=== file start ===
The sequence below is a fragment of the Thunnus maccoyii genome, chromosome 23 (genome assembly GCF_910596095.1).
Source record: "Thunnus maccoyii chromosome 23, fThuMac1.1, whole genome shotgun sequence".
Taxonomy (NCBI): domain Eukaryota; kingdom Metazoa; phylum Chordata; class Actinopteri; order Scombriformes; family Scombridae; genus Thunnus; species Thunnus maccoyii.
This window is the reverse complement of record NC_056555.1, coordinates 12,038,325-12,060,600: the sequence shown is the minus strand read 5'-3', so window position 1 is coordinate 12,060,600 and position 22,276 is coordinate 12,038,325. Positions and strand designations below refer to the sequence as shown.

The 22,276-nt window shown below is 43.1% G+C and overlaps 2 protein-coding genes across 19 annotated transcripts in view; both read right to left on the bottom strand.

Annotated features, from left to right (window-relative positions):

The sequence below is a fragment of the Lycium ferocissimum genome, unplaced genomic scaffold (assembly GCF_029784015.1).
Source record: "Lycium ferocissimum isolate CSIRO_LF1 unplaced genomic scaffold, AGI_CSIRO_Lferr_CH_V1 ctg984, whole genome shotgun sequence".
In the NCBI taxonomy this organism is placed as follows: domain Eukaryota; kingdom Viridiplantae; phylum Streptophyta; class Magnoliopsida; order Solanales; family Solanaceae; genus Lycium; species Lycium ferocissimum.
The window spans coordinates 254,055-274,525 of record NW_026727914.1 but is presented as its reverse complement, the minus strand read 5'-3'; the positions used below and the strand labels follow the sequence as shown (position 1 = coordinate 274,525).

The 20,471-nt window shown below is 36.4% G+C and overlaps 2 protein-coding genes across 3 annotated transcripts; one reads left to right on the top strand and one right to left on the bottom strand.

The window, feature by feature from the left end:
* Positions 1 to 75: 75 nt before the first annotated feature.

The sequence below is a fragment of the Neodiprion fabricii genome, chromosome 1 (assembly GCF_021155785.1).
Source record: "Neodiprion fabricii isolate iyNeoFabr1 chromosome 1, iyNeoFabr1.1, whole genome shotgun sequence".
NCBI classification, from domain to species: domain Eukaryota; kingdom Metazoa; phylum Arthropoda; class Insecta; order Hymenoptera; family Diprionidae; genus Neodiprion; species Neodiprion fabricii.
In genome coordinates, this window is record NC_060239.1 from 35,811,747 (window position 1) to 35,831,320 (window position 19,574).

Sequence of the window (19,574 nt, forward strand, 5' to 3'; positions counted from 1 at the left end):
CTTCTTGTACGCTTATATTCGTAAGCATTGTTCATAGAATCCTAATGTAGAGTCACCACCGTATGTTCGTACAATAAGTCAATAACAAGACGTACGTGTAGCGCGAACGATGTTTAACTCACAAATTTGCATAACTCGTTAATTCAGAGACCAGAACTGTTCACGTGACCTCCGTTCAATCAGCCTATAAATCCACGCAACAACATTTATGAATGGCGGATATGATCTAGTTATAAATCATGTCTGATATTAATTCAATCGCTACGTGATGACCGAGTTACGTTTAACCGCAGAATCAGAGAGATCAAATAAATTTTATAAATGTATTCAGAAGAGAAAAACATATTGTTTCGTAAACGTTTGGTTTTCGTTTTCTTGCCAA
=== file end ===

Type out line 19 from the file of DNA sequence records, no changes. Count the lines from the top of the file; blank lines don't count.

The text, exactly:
CTTCTTGTACGCTTATATTCGTAAGCATTGTTCATAGAATCCTAATGTAGAGTCACCACCGTATGTTCGTACAATAAGTCAATAACAAGACGTACGTGTAGCGCGAACGATGTTTAACTCACAAATTTGCATAACTCGTTAATTCAGAGACCAGAACTGTTCACGTGACCTCCGTTCAATCAGCCTATAAATCCACGCAACAACATTTATGAATGGCGGATATGATCTAGTTATAAATCATGTCTGATATTAATTCAATCGCTACGTGATGACCGAGTTACGTTTAACCGCAGAATCAGAGAGATCAAATAAATTTTATAAATGTATTCAGAAGAGAAAAACATATTGTTTCGTAAACGTTTGGTTTTCGTTTTCTTGCCAA